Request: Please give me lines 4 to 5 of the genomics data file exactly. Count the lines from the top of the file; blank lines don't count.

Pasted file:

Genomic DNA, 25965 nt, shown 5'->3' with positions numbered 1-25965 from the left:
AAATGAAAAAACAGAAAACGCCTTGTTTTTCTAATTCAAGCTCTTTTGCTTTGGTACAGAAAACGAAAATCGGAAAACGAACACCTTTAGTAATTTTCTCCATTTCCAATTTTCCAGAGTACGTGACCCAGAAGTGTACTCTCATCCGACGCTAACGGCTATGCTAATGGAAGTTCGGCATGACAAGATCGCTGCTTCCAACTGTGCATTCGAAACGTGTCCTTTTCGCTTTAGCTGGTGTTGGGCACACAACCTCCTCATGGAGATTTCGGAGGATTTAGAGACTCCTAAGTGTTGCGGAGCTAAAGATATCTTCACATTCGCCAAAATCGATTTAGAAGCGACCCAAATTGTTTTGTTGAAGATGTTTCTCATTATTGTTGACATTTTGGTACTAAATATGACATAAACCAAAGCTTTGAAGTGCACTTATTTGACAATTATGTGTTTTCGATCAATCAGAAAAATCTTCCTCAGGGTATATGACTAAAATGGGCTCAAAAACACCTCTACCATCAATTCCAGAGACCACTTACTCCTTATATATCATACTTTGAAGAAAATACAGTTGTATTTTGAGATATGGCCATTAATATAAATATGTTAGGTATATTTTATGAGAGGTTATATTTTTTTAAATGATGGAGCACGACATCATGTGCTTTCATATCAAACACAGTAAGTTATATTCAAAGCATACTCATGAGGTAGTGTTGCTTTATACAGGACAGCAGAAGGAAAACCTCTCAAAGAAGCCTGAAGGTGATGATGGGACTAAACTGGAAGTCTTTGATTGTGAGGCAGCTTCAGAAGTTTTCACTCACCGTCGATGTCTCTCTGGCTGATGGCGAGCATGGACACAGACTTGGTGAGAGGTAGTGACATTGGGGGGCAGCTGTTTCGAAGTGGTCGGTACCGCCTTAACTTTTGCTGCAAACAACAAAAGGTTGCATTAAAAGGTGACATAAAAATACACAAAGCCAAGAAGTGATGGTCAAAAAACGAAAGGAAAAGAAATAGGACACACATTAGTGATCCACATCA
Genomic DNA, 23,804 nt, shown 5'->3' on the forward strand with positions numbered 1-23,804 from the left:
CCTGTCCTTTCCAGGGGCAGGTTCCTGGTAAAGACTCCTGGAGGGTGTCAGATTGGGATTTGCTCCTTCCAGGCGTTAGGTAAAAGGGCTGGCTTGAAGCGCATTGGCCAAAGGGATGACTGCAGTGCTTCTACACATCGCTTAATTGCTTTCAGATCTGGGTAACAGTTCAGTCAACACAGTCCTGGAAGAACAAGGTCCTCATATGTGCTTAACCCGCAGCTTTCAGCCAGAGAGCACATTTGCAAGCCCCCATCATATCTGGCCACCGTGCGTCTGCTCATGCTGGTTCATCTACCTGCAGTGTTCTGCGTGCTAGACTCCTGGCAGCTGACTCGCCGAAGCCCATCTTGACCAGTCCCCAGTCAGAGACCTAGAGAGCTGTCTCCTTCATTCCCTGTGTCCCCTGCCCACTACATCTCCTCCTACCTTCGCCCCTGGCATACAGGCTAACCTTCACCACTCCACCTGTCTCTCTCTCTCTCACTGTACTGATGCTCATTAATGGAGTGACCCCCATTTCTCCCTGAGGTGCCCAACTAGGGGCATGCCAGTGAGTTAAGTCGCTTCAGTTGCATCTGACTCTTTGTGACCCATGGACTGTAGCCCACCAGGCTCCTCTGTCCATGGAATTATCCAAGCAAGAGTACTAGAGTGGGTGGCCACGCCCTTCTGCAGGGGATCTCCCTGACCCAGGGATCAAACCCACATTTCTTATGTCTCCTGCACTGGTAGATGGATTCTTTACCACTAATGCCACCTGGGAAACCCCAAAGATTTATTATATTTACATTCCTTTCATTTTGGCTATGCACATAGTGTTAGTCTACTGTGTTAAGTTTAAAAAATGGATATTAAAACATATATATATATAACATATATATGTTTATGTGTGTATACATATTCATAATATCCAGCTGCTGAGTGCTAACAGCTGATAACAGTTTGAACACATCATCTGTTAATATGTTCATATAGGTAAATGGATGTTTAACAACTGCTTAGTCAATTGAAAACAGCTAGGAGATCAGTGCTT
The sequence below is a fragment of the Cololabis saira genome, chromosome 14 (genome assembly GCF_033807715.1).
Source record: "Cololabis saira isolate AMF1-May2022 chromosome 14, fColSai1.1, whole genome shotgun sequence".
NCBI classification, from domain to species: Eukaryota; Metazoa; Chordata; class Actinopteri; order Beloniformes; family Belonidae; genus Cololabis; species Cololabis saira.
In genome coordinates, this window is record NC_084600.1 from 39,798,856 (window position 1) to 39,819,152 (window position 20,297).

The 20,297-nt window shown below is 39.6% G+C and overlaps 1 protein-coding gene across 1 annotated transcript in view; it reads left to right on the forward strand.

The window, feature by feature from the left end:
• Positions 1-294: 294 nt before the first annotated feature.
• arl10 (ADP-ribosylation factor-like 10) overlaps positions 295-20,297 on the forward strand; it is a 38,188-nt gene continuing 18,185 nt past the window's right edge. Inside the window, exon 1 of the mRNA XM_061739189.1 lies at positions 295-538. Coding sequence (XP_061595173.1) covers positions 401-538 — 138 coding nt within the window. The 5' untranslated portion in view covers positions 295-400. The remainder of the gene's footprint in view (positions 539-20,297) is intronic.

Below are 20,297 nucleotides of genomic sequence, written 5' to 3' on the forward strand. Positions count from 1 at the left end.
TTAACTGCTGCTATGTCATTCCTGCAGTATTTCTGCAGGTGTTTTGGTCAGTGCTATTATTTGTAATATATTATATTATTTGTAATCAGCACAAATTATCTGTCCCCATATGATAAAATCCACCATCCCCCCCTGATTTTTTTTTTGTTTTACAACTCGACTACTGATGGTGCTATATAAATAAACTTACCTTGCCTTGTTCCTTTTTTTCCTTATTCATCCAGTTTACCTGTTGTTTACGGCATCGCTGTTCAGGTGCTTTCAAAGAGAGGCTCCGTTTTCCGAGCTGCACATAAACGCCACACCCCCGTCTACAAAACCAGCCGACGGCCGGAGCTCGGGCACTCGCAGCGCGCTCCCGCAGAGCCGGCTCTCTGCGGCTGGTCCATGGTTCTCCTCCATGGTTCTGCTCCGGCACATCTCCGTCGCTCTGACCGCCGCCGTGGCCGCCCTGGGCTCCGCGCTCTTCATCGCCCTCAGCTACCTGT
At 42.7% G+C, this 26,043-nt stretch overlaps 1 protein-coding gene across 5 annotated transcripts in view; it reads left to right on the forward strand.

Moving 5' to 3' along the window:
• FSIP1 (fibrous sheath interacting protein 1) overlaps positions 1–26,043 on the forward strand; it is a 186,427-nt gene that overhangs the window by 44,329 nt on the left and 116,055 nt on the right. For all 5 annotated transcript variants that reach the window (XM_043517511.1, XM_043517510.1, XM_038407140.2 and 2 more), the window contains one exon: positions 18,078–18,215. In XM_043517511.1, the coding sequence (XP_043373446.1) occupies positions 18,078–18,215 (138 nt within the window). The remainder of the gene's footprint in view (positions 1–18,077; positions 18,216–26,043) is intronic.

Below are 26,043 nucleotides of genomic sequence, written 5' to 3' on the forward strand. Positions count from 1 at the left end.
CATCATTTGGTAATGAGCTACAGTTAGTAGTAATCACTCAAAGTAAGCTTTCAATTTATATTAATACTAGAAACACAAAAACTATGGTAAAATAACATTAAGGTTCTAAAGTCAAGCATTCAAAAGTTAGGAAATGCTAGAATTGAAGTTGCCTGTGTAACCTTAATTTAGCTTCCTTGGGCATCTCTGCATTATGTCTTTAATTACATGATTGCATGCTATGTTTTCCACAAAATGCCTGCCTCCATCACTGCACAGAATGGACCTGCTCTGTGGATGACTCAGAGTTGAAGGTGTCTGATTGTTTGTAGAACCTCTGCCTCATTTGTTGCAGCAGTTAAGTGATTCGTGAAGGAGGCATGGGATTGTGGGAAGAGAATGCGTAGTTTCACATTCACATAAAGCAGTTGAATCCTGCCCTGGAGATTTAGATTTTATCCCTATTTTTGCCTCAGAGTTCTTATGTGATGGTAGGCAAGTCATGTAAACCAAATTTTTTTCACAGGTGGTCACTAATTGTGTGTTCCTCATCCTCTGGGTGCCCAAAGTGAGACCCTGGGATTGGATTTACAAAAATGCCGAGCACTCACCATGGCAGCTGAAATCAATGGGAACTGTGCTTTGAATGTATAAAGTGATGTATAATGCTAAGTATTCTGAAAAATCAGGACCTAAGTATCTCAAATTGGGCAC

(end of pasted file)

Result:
CCTGTCCTTTCCAGGGGCAGGTTCCTGGTAAAGACTCCTGGAGGGTGTCAGATTGGGATTTGCTCCTTCCAGGCGTTAGGTAAAAGGGCTGGCTTGAAGCGCATTGGCCAAAGGGATGACTGCAGTGCTTCTACACATCGCTTAATTGCTTTCAGATCTGGGTAACAGTTCAGTCAACACAGTCCTGGAAGAACAAGGTCCTCATATGTGCTTAACCCGCAGCTTTCAGCCAGAGAGCACATTTGCAAGCCCCCATCATATCTGGCCACCGTGCGTCTGCTCATGCTGGTTCATCTACCTGCAGTGTTCTGCGTGCTAGACTCCTGGCAGCTGACTCGCCGAAGCCCATCTTGACCAGTCCCCAGTCAGAGACCTAGAGAGCTGTCTCCTTCATTCCCTGTGTCCCCTGCCCACTACATCTCCTCCTACCTTCGCCCCTGGCATACAGGCTAACCTTCACCACTCCACCTGTCTCTCTCTCTCTCACTGTACTGATGCTCATTAATGGAGTGACCCCCATTTCTCCCTGAGGTGCCCAACTAGGGGCATGCCAGTGAGTTAAGTCGCTTCAGTTGCATCTGACTCTTTGTGACCCATGGACTGTAGCCCACCAGGCTCCTCTGTCCATGGAATTATCCAAGCAAGAGTACTAGAGTGGGTGGCCACGCCCTTCTGCAGGGGATCTCCCTGACCCAGGGATCAAACCCACATTTCTTATGTCTCCTGCACTGGTAGATGGATTCTTTACCACTAATGCCACCTGGGAAACCCCAAAGATTTATTATATTTACATTCCTTTCATTTTGGCTATGCACATAGTGTTAGTCTACTGTGTTAAGTTTAAAAAATGGATATTAAAACATATATATATATAACATATATATGTTTATGTGTGTATACATATTCATAATATCCAGCTGCTGAGTGCTAACAGCTGATAACAGTTTGAACACATCATCTGTTAATATGTTCATATAGGTAAATGGATGTTTAACAACTGCTTAGTCAATTGAAAACAGCTAGGAGATCAGTGCTT
The sequence below is a fragment of the Cololabis saira genome, chromosome 14 (genome assembly GCF_033807715.1).